Virginia "Happy While United" Indian Peace Medal
Origin: America, Virginia, Richmond or Williamsburg
Diameter: 72.4 mm, Weight; 1140.0 grains (73.75 grams.)
Museum Purchase partially underwritten by the Lasser Family Fund of the Jewish Communal Fund
Acc. No. 2009-6
Obverse; The goddess Virtue holding a spear and a sword resting her right foot on a trampled tyrant (George III) holding a sceptre, and with his crown falling off.
Reverse; A European-American and a Native American seated on a bench sharing a "peace pipe." To the right is a tree, shading the two figures, and behind them is harbor(?) scene with three vessels at sail.
The integral suspension loop is formed by a crossed calumet and an eagle's(?) wing.
Label:Unique in the history of colonial Amer-Indian relations is the "Happy While United" peace medal produced in Virginia in 1780. Based on designs by noted artist Pierre Eugene du Simitiere and New York silversmith Daniel Christian Feuter, these large cast brass medals were produced somewhere between Richmond and Williamsburg in late 1780 at the behest of Governor Thomas Jefferson. In fact, an example identical to Colonial Williamsburg's was recorded as a gift from Isaac Zane, of Marlboro Iron Works fame, to du Simitiere some time before May of 1781.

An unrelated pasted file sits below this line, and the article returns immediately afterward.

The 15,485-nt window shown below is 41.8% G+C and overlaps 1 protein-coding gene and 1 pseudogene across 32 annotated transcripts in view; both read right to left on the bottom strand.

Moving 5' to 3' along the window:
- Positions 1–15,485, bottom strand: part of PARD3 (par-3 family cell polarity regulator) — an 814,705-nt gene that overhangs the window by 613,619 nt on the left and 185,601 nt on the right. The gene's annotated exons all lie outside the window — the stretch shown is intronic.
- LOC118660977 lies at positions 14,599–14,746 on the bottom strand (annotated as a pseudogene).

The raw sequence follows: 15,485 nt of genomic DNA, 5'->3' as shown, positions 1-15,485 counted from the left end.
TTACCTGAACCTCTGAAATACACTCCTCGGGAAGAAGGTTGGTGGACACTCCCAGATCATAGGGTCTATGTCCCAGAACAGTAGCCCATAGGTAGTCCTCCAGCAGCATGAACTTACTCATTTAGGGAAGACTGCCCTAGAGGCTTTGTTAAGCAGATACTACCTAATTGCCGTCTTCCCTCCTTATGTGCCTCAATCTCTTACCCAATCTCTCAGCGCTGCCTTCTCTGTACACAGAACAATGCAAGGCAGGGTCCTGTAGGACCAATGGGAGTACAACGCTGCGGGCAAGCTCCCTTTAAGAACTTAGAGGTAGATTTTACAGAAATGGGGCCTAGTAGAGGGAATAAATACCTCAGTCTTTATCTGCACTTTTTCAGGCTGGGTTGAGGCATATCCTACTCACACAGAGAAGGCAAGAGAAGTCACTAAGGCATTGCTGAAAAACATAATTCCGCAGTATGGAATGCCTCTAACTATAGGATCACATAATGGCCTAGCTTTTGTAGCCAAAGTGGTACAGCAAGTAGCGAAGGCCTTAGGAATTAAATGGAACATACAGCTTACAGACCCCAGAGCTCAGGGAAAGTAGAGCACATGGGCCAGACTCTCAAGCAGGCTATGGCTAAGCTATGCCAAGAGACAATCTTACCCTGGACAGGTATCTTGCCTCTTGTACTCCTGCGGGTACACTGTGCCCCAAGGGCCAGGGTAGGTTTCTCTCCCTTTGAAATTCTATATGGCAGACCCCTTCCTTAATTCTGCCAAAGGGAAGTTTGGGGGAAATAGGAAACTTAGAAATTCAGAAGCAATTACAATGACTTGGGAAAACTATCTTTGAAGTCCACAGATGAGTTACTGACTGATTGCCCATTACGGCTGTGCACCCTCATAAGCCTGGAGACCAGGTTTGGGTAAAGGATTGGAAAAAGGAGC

Using the peace pipe scene from an earlier medal made in New York City, the Virginia example uses the fledgling state's first seal. With the goddess Virtue trampling what is no doubt George III, the legend reads Rebellion to Tyrants is Obedience to God.
Provenance:Purchased by John W. Adams privately on October 24, 1990 from James Welch; earlier, ex. Stan Steinberg, from an unidentified Spink or Seaby sale ca. 1970, in a lot of 12.
"The John. W. Adams Collection of Medallic Distinctions Awarded to North American First Peoples," Stack's, January 12, 2009, Lot 5059.
Inscription(s):Obverse; REBELLION TO TYRANTS IS OBEDIENCE TO GOD with VIRGINIA above the device within a ribbon
Reverse; HAPPY WHILE UNITED with 1780 in exergue.